Tag: onum

Function: This feature changes selected figures from the default lining style to oldstyle form. The user invokes this feature to get oldstyle figures, which fit better into the flow of normal upper- and lowercase text. Various characters designed to be used with figures may also have oldstyle versions.

Ordinals

Tag: ordn

Function: Replaces default alphabetic glyphs with the corresponding ordinal forms for use after figures. One exception to the follows-a-figure rule is the numero character (U+2116), which is actually a ligature substitution, but is best accessed through this feature. The user applies this feature to turn 2.o into 2.o (abbreviation for secundo).

Proportional Figures

Tag: pnum

Function: Replaces figure glyphs set on uniform (tabular) widths with corresponding glyphs set on glyph-specific (proportional) widths. Tabular widths will generally be the default, but this cannot be safely assumed. Of course this feature would not be present in monospaced designs. The user may apply this feature to get even spacing for lining figures used as dates in an all-cap headline.

Superscript

Tag: sups

Function: Replaces lining or oldstyle figures with superior figures (primarily for footnote indication), and replaces lowercase letters with superior letters (primarily for abbreviated French titles). The application can use this feature to automatically access the superior figures (more legible than scaled figures) for footnotes, or the user can apply it to Mssr to get the classic form.

Tabular Figures

Tag: tnum

Function: Replaces figure glyphs set on proportional widths with corresponding glyphs set on uniform (tabular) widths. Tabular widths will generally be the default, but this cannot be safely assumed. Of course this feature would not be present in monospaced designs. The user may apply this feature to get oldstyle figures to align vertically in a column.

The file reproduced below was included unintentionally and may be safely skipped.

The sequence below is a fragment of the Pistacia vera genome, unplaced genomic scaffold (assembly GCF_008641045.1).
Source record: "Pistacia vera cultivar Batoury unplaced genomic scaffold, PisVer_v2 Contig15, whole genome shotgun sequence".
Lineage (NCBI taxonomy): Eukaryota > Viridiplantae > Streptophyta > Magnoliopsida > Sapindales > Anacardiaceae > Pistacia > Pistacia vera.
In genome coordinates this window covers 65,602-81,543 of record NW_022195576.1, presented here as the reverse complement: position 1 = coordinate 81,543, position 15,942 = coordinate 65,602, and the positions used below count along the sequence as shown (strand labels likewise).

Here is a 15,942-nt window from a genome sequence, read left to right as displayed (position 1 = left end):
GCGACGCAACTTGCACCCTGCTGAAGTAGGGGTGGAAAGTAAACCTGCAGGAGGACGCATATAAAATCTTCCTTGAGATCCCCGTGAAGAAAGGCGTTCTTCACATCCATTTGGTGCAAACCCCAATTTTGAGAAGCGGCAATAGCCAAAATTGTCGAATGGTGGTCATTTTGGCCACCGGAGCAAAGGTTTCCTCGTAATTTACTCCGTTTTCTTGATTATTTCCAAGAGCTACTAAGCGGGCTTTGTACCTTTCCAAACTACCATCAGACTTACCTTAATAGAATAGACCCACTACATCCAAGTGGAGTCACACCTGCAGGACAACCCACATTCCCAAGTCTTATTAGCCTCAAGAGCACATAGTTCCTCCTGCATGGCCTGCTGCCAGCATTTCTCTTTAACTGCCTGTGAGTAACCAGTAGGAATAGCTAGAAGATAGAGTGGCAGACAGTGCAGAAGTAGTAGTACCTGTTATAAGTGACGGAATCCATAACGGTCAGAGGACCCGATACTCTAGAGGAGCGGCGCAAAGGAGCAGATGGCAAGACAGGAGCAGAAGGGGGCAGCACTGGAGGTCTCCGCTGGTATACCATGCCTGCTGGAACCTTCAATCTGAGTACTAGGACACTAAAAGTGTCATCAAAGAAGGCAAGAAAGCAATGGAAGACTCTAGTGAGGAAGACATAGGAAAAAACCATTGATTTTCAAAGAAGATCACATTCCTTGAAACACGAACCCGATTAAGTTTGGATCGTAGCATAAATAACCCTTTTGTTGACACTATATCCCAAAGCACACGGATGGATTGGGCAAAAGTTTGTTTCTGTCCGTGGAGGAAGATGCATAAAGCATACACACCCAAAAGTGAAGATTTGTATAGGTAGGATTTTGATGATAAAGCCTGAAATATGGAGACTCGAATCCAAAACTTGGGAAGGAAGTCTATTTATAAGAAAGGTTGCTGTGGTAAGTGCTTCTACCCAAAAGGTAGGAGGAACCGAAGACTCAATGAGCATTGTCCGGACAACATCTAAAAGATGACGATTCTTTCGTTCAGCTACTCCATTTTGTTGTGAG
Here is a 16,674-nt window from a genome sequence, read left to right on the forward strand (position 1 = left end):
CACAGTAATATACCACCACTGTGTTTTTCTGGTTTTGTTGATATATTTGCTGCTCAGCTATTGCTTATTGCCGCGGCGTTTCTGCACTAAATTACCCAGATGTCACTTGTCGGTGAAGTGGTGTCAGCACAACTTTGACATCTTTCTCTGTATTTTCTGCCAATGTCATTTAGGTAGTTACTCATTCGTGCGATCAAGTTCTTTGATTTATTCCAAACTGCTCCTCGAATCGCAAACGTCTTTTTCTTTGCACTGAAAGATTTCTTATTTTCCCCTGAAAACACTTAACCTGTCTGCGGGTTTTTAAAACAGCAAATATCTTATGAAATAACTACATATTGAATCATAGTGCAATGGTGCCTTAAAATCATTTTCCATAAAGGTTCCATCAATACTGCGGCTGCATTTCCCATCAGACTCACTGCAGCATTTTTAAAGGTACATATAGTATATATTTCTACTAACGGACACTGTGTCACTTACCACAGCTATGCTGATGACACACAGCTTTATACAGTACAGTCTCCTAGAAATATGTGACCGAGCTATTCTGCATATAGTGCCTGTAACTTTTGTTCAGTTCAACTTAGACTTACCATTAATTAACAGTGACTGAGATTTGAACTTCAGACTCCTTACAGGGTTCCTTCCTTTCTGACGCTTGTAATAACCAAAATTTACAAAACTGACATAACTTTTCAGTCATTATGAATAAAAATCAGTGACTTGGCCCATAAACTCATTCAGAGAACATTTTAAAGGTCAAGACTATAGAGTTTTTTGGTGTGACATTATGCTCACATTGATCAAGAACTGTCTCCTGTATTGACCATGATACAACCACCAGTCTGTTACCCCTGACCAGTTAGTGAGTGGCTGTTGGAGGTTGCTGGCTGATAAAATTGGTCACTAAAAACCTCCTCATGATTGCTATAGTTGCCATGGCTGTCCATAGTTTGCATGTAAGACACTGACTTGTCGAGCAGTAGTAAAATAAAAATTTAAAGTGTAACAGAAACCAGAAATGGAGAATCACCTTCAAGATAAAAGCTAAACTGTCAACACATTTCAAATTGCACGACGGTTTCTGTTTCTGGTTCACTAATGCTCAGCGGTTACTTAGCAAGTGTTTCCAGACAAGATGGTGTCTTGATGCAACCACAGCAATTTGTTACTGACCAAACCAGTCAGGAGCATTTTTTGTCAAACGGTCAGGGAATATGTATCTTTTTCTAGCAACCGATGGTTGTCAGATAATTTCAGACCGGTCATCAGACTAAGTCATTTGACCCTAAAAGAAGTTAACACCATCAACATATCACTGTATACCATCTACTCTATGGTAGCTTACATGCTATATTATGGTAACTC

Small Capitals From Capitals

Tag: c2sc

Function: Small Capitals From Capitals

Small Capitals

Tag: smcp

Function: This feature turns lowercase characters into small capitals. This corresponds to the common SC font layout. It is generally used for display lines set in Large & small caps, such as titles. Forms related to small capitals, such as oldstyle figures, may be included. The user enters text as mixed capitals and lowercase, and gets Large & small cap text.

Discretionary Ligatures

Tag: dlig

Function: Replaces a sequence of glyphs with a single glyph which is preferred for typographic purposes. This feature covers those ligatures which may be used for special effect, at the user's preference. The glyph for ct replaces the sequence of glyphs c t, or U+322E (Kanji ligature for "Friday") replaces the sequence U+91D1 U+66DC U+65E5.

These fonts support the Basic Latin character set. Each font is Unicode™ encoded, and available in d

Tag: Basic Latin

Function: These fonts support the Basic Latin character set. Each font is Unicode™ encoded, and available in different formats. Please review the product information for each font to ensure it will meet your requirements.

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Tag: Platinum

Function: Famous Linotype fonts from the last decade